So, the issue itself. I’d be tempted to say that the issue starts off really epic and continues throughout, but that’s not the reality though. Brian Wood has done a great job of keeping things simple, no complications. He introduces his characters really well, whether it is Jubilee or Storm or Rogue, and he tells a story that is rich with X-Men mythology while also providing ample jumping on points for those who are on the opposite side of that fence. Reading through, there wasn’t any particular moment where I thought: “oh crap, I’m so frikkin lost!”. That was the case with me reading All New X-Men last year.

X-Men is the third of Brian’s books that I’m following right now, the other two being his super-excellent Star Wars from Dark Horse and Mara from Image. With this new book, Brian has a trifecta of comics awesomeness in his hands and he is doing on this book what he’s been doing on the others: presenting to the reader strong, confident and self-aware female characters. Whether it is any of the women in this book, or Leia from Star Wars or Mara from, well, Mara, Brian’s writing has been a definitive factor in my enjoyment.

The art on the book is from Olivier Coipel. I’ve seen his work on the first volume of The Mighty Thor by Matt Fraction, and while I wasn’t too impressed with his work there, the biggest drawback being the ridiculous pencilwork on Thor, with X-Men he has done wonders. To be quite frank, I love what he is doing here. There aren’t really any spine-breakers or gratuitous T&A shots here, just natural poses as you’d expect in a real-life scenario. Mark Morales, Laura Martin and VC’s Joe Caramagna have also chipped in with some great work throughout the book, with some great inks and colours that really bring out the details in Coipel’s pencilwork. I also love the costume redesigns that have been done by Kris Anka. I had the pportunity to listen to his guest spot on the “3 Chicks Review Comics” podcast last week and it was really fun to get all his insights into character design. He puts himself as a designer first, artist second and I love the process that he outlined for doing all the new looks on these characters. Superb job.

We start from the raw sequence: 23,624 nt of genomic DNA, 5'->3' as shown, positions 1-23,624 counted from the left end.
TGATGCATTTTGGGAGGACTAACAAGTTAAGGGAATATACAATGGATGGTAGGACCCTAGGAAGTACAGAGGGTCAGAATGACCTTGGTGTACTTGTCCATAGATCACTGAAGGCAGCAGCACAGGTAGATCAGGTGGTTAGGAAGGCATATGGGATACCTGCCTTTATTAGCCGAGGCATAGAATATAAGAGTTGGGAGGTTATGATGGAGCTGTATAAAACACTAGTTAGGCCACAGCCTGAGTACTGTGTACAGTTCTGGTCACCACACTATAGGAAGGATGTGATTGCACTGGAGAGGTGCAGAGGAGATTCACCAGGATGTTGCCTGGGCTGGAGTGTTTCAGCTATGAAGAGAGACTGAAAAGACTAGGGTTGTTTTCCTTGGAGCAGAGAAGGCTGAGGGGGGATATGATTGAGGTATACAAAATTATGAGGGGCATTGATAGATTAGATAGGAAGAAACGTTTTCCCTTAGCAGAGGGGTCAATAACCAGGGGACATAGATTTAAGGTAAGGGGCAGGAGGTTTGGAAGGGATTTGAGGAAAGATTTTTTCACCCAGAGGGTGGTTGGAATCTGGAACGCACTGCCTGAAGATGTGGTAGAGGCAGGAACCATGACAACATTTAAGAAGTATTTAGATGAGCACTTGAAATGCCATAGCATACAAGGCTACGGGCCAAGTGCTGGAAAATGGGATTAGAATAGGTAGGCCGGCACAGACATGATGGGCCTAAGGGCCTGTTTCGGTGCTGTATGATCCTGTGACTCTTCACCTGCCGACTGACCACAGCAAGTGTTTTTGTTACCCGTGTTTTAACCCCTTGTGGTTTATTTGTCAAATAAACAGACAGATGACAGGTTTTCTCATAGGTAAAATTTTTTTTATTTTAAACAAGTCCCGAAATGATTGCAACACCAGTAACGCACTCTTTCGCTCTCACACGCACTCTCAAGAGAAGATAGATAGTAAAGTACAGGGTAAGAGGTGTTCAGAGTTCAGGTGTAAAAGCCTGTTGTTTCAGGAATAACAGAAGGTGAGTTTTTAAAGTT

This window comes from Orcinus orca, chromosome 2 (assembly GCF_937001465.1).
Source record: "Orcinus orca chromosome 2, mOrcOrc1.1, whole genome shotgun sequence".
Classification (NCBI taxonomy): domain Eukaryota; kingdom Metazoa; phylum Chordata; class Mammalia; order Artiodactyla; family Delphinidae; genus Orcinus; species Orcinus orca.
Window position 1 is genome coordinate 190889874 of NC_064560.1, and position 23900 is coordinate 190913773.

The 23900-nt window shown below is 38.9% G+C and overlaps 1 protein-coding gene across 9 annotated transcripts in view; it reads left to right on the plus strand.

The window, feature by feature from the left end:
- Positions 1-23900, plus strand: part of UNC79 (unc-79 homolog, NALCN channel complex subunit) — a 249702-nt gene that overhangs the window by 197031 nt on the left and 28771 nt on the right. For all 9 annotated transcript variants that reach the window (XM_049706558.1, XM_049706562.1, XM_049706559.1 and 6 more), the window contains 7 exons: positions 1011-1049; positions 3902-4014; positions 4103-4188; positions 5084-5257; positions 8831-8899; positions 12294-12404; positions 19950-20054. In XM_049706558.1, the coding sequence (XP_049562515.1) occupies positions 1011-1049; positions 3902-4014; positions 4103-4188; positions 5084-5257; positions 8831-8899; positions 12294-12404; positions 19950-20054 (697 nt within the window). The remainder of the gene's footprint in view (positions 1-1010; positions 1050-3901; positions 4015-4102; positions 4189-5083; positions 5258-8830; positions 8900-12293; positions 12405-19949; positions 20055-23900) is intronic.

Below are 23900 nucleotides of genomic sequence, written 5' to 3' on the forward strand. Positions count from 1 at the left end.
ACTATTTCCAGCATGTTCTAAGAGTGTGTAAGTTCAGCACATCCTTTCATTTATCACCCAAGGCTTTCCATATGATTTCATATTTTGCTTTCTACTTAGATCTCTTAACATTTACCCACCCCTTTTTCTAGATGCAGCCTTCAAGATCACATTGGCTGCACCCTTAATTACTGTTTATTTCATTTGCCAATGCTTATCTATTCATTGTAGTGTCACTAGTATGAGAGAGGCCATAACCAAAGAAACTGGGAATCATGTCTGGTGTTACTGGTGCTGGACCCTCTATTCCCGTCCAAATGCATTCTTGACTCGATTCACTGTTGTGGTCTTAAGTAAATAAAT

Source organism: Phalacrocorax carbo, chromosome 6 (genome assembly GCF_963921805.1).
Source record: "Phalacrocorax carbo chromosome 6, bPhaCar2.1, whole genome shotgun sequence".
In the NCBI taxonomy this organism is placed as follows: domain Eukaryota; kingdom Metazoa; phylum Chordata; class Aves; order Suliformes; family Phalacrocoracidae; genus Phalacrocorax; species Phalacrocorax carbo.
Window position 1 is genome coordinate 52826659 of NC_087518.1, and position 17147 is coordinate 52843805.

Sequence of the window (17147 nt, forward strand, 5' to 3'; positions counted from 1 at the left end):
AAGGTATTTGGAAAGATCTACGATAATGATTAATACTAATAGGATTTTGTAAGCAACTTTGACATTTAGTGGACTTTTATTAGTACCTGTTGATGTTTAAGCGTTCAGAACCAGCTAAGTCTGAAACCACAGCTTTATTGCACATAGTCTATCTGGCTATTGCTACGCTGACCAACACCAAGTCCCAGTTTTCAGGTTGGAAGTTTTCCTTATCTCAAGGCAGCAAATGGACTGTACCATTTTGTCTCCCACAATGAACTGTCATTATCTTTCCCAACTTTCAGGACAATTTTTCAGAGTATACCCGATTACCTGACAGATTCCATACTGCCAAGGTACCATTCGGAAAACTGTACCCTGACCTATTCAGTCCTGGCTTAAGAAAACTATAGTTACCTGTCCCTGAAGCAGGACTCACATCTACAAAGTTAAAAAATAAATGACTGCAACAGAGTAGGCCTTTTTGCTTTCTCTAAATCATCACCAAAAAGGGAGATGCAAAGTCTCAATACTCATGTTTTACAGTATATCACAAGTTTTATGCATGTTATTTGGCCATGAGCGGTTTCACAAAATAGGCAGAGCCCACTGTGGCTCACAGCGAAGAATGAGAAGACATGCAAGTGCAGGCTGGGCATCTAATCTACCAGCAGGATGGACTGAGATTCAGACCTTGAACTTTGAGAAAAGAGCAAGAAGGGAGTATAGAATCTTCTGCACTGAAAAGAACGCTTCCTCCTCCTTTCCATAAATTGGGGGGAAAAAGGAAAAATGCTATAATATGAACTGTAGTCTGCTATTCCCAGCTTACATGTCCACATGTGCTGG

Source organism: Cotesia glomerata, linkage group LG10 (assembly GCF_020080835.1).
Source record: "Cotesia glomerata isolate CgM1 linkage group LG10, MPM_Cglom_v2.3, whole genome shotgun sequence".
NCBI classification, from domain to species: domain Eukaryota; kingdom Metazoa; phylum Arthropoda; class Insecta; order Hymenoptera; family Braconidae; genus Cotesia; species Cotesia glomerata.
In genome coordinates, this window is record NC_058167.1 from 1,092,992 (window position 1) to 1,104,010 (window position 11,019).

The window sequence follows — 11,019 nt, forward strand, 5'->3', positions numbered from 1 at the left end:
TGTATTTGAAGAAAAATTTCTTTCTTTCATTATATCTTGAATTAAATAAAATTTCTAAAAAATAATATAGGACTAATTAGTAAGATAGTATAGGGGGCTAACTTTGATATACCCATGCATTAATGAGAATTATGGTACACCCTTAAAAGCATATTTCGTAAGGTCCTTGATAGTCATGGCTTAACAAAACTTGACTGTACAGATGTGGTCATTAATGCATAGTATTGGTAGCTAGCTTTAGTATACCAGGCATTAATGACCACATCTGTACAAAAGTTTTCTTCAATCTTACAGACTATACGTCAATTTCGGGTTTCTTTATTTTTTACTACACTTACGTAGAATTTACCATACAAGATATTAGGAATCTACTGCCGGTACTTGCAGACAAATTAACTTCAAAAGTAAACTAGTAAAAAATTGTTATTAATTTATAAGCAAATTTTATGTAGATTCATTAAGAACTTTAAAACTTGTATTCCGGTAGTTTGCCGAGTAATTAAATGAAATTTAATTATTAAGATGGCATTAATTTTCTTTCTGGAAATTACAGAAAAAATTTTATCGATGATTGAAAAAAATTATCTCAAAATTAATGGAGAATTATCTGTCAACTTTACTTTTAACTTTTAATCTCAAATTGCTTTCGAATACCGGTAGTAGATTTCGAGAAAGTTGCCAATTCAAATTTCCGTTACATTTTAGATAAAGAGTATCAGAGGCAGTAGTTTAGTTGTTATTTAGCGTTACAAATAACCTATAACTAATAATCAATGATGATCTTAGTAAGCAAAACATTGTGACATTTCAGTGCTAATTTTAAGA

Overall, X-Men #1 was a really fun book that doesn’t seek to partake in any frills or ego. It has a simple title, the events the characters find themselves in are quite… natural and “simplistic” without being grandiose, and it all works together by the end. I would definitely recommend it. Looking forward to the second issue!

Rating: 9/10

Bane of Kings:

Art: Olivier Coipel

#1 – Because you demanded it! The X-Women finally get their own book, from critically acclaimed superstars Brian Wood (X-MEN, ULTIMATE X-MEN, DMZ, The Massive) and Olivier Coipel (AVX, HOUSE OF M, THOR)! An old enemy shows up at the X-Men’s door, seeking asylum from an ancient evil come back to earth. Meanwhile, Jubilee has come home, and she’s brought with her an orphaned baby who might hold the key to the earth’s survival…or its destruction. Against a backdrop of what seems like an alien invasion and an eons-spanning war between brother and sister, Storm steps up and puts together a team to protect the child and stop a new threat that could destroy all life on earth!